China: Bitcoin declared “Legal Commodity”
Bitcoin

China: Bitcoin declared “Legal Commodity”

By Marco Cavicchioli - 19 Jul 2019

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A court in China has recognised bitcoin as a “Legal Commodity”, i.e. an asset with value. This is not the first time it has happened, however, given that the cryptocurrency ban is still in place in China, this is a curious recognition.

Dovey Wan revealed this on Twitter, reporting that the first case of dispute over bitcoin ownership in China has been completed and the court has acknowledged bitcoin as “virtual property”, recognising its value.

The news was published on the Chinese website Caijing.com.cn, which confirms that for the first time the Chinese judiciary has officially and definitively recognised “the attributes of virtual ownership of bitcoin”.

The Hangzhou Court ruled on the first Bitcoin property litigation case. The judge confirmed that bitcoin should be considered a “legal commodity” and that it has value due to its scarcity.

According to some local insiders, this is the first comprehensive discussion on the ownership of BTC that has been completed in Chinese courts and will inevitably have an impact in similar future disputes.

In the past, cryptocurrencies in China had already been defined as assets by a court, but this time an important detail has been added: the recognition of its value, due to its scarcity and the impossibility of double-spending, which prevents it from being duplicated.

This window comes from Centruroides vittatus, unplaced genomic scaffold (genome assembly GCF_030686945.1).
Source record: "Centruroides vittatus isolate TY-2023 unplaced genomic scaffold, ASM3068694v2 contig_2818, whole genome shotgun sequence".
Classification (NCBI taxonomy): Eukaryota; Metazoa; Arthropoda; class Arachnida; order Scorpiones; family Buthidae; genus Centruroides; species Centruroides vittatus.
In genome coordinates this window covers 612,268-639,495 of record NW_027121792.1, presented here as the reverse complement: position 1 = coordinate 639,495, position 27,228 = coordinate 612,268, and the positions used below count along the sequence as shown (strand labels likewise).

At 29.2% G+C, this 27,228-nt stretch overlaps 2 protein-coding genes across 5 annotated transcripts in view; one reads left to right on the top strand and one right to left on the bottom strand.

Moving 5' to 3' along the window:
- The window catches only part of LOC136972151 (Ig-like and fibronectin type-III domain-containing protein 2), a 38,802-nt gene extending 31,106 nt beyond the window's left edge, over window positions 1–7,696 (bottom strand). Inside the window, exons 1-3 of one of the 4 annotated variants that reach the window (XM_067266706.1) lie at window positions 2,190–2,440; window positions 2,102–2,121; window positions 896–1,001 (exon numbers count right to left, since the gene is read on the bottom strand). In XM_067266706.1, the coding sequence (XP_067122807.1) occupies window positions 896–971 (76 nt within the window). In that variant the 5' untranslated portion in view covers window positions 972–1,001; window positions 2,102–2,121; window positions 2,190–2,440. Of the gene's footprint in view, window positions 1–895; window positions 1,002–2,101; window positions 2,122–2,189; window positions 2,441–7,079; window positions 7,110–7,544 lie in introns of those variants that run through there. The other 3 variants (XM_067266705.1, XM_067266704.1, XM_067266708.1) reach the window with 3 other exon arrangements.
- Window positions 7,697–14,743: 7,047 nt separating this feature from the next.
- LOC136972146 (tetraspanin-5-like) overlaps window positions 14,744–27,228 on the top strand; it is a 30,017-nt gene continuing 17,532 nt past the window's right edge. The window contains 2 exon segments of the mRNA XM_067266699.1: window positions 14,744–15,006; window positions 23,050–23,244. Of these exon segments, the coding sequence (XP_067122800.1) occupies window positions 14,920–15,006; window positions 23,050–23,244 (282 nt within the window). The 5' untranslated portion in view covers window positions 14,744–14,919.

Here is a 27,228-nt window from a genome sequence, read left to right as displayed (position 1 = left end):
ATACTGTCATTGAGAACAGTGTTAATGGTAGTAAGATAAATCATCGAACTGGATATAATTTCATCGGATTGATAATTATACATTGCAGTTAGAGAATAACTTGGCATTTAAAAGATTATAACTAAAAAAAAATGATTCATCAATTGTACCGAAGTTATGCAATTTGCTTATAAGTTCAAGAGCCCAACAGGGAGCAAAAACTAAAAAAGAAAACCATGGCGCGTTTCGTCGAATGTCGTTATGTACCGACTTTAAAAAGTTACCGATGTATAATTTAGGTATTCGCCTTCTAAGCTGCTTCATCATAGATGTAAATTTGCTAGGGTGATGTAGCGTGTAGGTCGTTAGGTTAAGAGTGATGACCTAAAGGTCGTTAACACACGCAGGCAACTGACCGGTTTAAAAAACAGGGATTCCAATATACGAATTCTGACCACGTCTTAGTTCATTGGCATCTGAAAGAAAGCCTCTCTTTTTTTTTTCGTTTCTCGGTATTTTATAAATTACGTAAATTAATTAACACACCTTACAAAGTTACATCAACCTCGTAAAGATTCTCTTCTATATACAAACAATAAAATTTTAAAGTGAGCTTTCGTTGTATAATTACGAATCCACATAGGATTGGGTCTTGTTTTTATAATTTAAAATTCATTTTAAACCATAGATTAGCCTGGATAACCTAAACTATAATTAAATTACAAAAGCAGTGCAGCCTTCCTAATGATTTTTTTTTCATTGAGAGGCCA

This ruling is not likely to have an impact on the ban on the cryptocurrencies still in place in the country, but it does confer fundamental property rights to any BTC owners in China.

However, Cao Yin, an expert in the Chinese blockchain industry, said:

“This is a clear signal that the financial authorities are starting to loosen control over digital currency and virtual currency”.

 

Marco Cavicchioli
Marco Cavicchioli

Class 1975, Marco teaches web-technologies and is an online writer specializing in cryptocurrencies. He founded ilBitcoin.news, and his YouTube channel has more than 11 thousand subscribers.

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